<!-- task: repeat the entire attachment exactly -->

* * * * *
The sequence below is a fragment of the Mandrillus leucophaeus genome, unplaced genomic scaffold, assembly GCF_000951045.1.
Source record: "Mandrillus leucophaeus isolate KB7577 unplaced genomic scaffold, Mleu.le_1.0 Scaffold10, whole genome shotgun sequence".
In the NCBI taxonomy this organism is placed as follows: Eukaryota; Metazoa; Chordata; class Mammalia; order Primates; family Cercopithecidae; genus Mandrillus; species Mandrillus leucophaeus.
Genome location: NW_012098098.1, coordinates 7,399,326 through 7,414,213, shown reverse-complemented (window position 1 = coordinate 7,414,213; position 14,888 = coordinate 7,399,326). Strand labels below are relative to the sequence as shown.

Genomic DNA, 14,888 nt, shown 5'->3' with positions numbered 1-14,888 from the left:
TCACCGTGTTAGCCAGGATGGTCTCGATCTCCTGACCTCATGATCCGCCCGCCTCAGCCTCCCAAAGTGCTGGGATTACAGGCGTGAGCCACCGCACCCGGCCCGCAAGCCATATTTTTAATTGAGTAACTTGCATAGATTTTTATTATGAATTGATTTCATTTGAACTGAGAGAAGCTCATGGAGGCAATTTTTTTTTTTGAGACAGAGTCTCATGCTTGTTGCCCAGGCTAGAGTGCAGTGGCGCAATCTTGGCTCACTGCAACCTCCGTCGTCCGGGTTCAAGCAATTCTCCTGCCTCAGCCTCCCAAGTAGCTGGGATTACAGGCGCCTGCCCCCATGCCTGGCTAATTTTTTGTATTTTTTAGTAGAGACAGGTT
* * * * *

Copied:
The sequence below is a fragment of the Mandrillus leucophaeus genome, unplaced genomic scaffold, assembly GCF_000951045.1.
Source record: "Mandrillus leucophaeus isolate KB7577 unplaced genomic scaffold, Mleu.le_1.0 Scaffold10, whole genome shotgun sequence".
In the NCBI taxonomy this organism is placed as follows: Eukaryota; Metazoa; Chordata; class Mammalia; order Primates; family Cercopithecidae; genus Mandrillus; species Mandrillus leucophaeus.
Genome location: NW_012098098.1, coordinates 7,399,326 through 7,414,213, shown reverse-complemented (window position 1 = coordinate 7,414,213; position 14,888 = coordinate 7,399,326). Strand labels below are relative to the sequence as shown.

Genomic DNA, 14,888 nt, shown 5'->3' with positions numbered 1-14,888 from the left:
TCACCGTGTTAGCCAGGATGGTCTCGATCTCCTGACCTCATGATCCGCCCGCCTCAGCCTCCCAAAGTGCTGGGATTACAGGCGTGAGCCACCGCACCCGGCCCGCAAGCCATATTTTTAATTGAGTAACTTGCATAGATTTTTATTATGAATTGATTTCATTTGAACTGAGAGAAGCTCATGGAGGCAATTTTTTTTTTTGAGACAGAGTCTCATGCTTGTTGCCCAGGCTAGAGTGCAGTGGCGCAATCTTGGCTCACTGCAACCTCCGTCGTCCGGGTTCAAGCAATTCTCCTGCCTCAGCCTCCCAAGTAGCTGGGATTACAGGCGCCTGCCCCCATGCCTGGCTAATTTTTTGTATTTTTTAGTAGAGACAGGTT